Unmasking Assumptions as a Key to Change

About 20 years ago, I was making changes focused on my health. Small changes I was making to my exercise/mindset routine and diet were included. One of those specific changes was beginning a practice of yoga every day. Another focused on a dietary change removing excess sugars from my menu, including yogurts with added fruit.

One day, my young son who was a toddler at the time, came up to me as I was preparing to start my daily set of yoga poses. “I want to do plain yogurt too,” he said pointing to my mat. I smiled at this confusion in his young mind. He made an assumption that the two were one.

Words form the communication that we use to relate to one another. It is how we understand where another person is coming from, what they believe. This exchange of information tells us how someone else feels about a topic. Yet we often miss the mark, others misinterpreting our meaning, as we misinterpret theirs.

This type of blunder does not only happen in young children. It happens on a regular basis in adults, on both the delivery and reception sides of the equation. Too often we fail to truly understand one another, making assumptions that lead to further lack of clarity. We end up fighting with one another without understanding what the other side really means.

Image by Gerd Altmann from Pixabay

For example, I am a strong believer in the use of mask mandates for public safety, but I really want to grasp why so many -people oppose it. I have a hard time getting the sentiment put forth by a group of people who say their reason for resisting the mandates is “an individual’s right to personal choice.” This same group’s consensus for another issue – abortion, is anti-choice. Wouldn’t it follow that if you are in favor of personal choice, it would apply to both issues? What seems apparent on the surface does not jibe with the viewpoint on the other issue. I suspect there is some other meaning behind the words “personal choice” we are missing in the message coming from this group. Making it challenging to fully understand their viewpoint.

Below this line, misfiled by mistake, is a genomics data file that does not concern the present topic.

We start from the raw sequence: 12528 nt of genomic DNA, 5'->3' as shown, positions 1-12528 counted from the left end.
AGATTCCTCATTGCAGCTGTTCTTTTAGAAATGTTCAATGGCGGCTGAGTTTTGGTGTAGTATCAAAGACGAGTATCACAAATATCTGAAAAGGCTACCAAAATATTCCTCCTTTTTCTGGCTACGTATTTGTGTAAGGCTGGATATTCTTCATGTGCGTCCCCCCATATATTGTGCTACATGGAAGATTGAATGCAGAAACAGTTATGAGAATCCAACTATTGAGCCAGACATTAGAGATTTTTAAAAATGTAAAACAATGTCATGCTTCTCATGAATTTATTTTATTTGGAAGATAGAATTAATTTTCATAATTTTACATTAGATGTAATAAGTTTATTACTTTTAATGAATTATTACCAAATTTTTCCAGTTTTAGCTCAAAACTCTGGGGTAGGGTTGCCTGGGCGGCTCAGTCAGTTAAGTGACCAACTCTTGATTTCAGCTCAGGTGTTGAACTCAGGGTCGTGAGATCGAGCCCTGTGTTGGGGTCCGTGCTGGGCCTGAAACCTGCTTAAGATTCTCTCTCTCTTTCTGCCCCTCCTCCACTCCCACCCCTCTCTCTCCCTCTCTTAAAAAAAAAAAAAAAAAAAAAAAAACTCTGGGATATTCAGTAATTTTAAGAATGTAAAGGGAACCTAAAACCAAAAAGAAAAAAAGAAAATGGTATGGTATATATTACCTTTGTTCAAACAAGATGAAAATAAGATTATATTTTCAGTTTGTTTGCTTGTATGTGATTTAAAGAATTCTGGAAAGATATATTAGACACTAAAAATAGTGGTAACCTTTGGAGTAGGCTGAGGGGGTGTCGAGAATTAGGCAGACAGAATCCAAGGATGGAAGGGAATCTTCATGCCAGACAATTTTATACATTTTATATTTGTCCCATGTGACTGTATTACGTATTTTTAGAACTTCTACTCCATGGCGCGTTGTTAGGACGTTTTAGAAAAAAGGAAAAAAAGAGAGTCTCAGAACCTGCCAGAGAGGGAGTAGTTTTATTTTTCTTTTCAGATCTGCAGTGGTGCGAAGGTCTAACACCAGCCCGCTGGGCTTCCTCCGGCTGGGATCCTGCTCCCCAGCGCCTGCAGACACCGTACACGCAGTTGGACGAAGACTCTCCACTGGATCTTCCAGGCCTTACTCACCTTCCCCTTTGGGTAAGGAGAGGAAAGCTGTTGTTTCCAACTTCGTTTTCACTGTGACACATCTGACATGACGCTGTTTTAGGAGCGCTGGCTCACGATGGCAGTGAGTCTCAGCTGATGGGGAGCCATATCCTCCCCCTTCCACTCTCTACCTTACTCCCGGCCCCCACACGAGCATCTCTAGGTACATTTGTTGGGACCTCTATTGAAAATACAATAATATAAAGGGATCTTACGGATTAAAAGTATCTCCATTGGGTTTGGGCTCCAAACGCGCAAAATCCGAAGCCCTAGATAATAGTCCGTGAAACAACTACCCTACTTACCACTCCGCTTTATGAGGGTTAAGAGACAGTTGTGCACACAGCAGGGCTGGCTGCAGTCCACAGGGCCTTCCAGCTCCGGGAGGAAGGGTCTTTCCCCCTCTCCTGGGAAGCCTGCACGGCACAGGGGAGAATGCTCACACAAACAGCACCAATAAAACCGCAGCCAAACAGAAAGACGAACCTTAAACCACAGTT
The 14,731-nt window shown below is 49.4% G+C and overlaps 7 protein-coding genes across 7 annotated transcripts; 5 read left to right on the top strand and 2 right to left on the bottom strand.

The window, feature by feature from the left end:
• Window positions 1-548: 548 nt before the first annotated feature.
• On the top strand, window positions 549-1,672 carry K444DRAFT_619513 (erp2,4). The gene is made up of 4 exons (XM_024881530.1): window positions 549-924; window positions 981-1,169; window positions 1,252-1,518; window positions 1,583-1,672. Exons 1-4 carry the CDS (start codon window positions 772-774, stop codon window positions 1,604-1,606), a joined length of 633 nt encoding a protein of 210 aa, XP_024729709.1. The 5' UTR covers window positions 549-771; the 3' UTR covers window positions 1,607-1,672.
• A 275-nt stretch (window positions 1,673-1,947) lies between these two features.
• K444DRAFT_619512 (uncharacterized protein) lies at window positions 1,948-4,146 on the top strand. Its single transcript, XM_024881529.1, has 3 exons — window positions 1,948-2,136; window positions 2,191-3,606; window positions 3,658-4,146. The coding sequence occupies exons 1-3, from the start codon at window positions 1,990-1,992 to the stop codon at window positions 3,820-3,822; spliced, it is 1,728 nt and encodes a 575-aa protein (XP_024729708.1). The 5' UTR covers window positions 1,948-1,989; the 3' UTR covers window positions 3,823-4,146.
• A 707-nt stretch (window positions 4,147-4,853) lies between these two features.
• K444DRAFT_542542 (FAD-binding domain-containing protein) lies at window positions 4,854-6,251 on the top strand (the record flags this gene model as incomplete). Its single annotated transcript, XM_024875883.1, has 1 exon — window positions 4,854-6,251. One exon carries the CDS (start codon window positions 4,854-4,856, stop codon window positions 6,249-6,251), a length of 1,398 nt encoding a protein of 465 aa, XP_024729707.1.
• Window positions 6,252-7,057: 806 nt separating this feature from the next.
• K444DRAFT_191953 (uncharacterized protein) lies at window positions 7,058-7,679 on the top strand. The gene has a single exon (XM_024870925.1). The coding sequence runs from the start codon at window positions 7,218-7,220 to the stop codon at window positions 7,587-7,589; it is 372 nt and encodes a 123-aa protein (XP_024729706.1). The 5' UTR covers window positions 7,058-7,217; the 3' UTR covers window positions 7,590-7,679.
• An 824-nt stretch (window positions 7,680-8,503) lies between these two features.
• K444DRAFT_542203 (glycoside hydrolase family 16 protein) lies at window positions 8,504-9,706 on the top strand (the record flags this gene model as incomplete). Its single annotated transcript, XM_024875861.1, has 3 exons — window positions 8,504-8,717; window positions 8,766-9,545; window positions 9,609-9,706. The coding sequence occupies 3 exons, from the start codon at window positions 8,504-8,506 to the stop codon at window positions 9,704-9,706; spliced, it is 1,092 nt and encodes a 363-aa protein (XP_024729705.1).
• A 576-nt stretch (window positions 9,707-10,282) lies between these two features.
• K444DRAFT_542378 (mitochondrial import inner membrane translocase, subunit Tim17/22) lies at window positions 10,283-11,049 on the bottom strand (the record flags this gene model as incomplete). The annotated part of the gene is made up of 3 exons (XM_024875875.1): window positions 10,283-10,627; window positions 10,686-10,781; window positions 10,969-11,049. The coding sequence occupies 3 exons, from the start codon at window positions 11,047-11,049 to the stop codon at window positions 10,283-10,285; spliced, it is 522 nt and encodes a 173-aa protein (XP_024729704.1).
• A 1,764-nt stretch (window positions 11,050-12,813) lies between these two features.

We interpret another’s meaning through the lens of our own beliefs and impressions. Truly understanding another’s viewpoint can only happen if we dive deep into that person’s motivations, previously determined views, and past histories. All determiners of where they are at this moment in their lives. If we don’t have this information, we cannot get a clear picture of their position.

In the next post, we’ll look at ways to dig down into true meaning for more accurate understanding. In the meantime, you may want to read Four Reasons Why You Should Allow Your Opponent to Talk First in an Argument and How to Communicate with Integrity – 7 Points to Prevail.

I look forward to seeing you in the next segment.

Copyright 2021, Monica Nelson

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